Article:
The atmosphere of Earth is the layer of gases, commonly known as air, that surrounds the planet Earth and forms its planetary atmosphere, and is held in place by gravity. The Earth's atmosphere protects life on the planet by maintaining surface pressure that allows liquid water to remain, absorbing ultraviolet solar radiation, warming the surface through heat retention, and reducing temperature extremes between day and night.
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Earth and Atmospheric Science
The study of the atmosphere and its various inner-working physical processes is known as atmospheric science. Meteorology is the study of the atmosphere's chemistry and physics, with an emphasis on weather forecasting. Climatology is the study of long- and short-term atmospheric changes that characterize average climates and how they evolve as a result of natural and anthropogenic climate variability. The analysis of the upper layers of the atmosphere, where dissociation and ionization are significant, is known as aeronomy. The area of atmospheric science has been expanded to include planetary science and the study of the atmospheres of the solar system's planets and natural satellites.
Experimental instruments used in atmospheric science include satellites, rocketsondes, radiosondes, weather balloons, and lasers.
The mechanics, chemistry, and biology of marine environments are all covered by ocean sciences. Ocean circulation, energy dissipation, marine biology, ecology, biogeochemical cycles, water mass formation and movement, ocean temperature, and salinity, and marine carbon and carbonate chemistry are all topics covered in this area.
Atmospheric scientists can work in nearly any area that has to do with the atmosphere. They are more than just meteorologists and weather forecasters; their credentials enable them to conduct research and analysis of the environment in the future, present, and past, ranging from major weather systems to minor impacts on other biological life.
What do Atmospheric Scientists do?
The word "atmospheric science" refers to anyone who studies the atmosphere of our earth. Although the topic includes meteorology (the study of weather), it is not the only aspect of it. Atmospheric scientists will examine the weather and forecast what it will be like in an hour, a day, a week, or the following season. An Atmospheric Scientist, for example, will have the experience to understand the mechanism that will lead to those two phenomena in the first place and will predict when they are supposed to occur, while a meteorologist will understand and predict the results. They'll study regional trends and create a map of the overall scene, including the causes and effects.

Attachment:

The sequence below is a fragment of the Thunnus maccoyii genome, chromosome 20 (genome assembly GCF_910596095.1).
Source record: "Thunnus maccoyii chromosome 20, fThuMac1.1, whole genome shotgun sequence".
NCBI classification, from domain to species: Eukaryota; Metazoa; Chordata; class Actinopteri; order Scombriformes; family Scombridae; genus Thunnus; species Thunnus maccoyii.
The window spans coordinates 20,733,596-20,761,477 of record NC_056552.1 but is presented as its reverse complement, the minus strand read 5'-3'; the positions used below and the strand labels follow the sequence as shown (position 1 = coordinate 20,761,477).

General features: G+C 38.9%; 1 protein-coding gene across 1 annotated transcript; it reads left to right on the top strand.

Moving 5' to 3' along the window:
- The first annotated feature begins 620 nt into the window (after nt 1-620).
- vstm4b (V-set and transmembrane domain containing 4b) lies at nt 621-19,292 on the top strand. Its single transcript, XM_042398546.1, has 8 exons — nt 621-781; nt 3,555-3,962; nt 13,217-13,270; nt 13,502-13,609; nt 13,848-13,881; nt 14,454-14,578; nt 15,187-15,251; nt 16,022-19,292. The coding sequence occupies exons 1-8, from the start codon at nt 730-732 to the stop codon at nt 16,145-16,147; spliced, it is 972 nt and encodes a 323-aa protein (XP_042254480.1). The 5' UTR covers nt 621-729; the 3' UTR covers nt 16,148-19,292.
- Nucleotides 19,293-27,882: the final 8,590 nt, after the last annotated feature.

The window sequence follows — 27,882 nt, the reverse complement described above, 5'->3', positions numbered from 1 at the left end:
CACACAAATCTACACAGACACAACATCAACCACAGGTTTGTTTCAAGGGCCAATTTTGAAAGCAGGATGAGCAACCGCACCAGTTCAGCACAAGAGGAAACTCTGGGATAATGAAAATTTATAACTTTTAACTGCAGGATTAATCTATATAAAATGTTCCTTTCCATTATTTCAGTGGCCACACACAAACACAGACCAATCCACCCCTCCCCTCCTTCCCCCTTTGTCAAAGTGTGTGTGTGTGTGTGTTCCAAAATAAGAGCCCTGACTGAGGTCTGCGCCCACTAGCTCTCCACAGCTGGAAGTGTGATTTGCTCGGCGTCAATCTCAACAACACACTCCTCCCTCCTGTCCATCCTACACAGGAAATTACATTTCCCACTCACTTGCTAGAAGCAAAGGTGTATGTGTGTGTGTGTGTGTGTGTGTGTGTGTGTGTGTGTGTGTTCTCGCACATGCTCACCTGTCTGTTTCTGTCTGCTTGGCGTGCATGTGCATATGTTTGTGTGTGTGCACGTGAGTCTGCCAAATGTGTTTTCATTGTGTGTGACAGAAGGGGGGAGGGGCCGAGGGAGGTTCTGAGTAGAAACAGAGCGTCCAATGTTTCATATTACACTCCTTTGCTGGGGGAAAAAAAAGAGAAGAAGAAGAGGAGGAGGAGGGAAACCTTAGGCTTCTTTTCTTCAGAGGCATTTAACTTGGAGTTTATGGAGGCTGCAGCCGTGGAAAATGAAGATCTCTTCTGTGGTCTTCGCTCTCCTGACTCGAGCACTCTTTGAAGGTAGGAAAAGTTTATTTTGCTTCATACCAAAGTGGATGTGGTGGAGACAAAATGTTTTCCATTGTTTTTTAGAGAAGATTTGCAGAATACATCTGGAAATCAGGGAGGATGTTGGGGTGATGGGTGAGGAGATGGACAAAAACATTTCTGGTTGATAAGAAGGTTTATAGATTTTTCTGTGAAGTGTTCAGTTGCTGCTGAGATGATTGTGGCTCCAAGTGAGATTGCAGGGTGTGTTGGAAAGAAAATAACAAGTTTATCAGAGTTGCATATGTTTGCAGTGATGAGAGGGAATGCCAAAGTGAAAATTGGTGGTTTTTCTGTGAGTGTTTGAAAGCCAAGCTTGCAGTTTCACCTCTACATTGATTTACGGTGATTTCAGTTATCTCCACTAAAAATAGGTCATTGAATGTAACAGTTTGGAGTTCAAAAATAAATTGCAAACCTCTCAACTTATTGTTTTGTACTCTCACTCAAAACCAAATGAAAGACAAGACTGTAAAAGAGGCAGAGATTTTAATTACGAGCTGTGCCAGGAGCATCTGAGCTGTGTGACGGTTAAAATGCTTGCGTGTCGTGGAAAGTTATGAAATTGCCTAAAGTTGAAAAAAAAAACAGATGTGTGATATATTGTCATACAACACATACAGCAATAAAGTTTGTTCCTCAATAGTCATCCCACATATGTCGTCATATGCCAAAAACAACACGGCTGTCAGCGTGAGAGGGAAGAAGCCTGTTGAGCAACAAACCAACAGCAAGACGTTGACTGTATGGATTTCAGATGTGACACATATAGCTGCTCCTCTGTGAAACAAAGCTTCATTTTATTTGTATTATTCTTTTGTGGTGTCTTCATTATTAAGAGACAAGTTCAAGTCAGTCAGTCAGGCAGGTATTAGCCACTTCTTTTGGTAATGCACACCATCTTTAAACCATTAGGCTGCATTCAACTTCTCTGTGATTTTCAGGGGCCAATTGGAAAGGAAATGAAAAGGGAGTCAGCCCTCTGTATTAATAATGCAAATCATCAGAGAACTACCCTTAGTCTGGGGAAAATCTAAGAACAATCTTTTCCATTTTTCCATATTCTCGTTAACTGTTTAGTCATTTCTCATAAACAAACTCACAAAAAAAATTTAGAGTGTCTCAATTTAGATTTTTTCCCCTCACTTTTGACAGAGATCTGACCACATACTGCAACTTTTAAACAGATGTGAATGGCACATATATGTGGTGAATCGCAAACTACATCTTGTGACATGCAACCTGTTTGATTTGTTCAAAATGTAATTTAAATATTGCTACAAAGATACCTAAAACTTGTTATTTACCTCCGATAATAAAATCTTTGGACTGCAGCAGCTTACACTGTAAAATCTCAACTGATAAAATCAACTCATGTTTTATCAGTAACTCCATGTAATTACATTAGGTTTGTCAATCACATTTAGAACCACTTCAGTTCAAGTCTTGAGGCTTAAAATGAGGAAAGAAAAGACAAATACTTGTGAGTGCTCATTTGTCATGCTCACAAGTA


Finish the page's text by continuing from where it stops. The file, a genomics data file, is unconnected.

They can work in public health, researching air quality and its effects. This is frequently unrelated to the weather. They may also be able to forecast long-term drought cycles and provide mitigation advice. Short-term weather is just a small part of this job, once again.
Meteorologists concentrate on the current, while atmospheric scientists look back at older data to create an image of past climate, weather, and atmospheric conditions. They are more likely to research historical data (paleoclimate data), such as tree ring information, to determine the composition of the atmosphere. They'll look at chemistry, climatology, and the nature of weather systems on this planet and those in the solar system, as well as physics.
In India, there are various institutes which offer atmospheric science degrees to the students which are related to the field of earth and atmospheric sciences. Most jobs in atmospheric science include a bachelor's degree in meteorology or a closely related earth science field. Atmospheric scientists need a master's degree at the very least, but a Ph. D. is normally needed for research positions.
Atmospheric and Oceanic Sciences
Princeton University and the National Oceanic and Atmospheric Administration's Geophysical Fluid Dynamics Laboratory (GFDL) collaborate on the Program of Atmospheric and Oceanic Sciences (AOS). Graduate students, postdoctoral researchers, visiting researchers, permanent research staff, and professors are all hosted by AOS, which is an independent program within the Department of Geosciences.
Meteorology is a branch of atmospheric science concerned primarily with weather processes and forecasting. The physical, dynamical (a force that causes change or motion), and chemical state of the Earth's atmosphere, as well as interactions between the atmosphere and the Earth's surface, are all studied in this area.
To pursue a career in meteorology, one must possess ample interests as well as a high level of education. Meteorologists have a variety of lucrative career options.
Various Meteorology Programs are Enlisted below: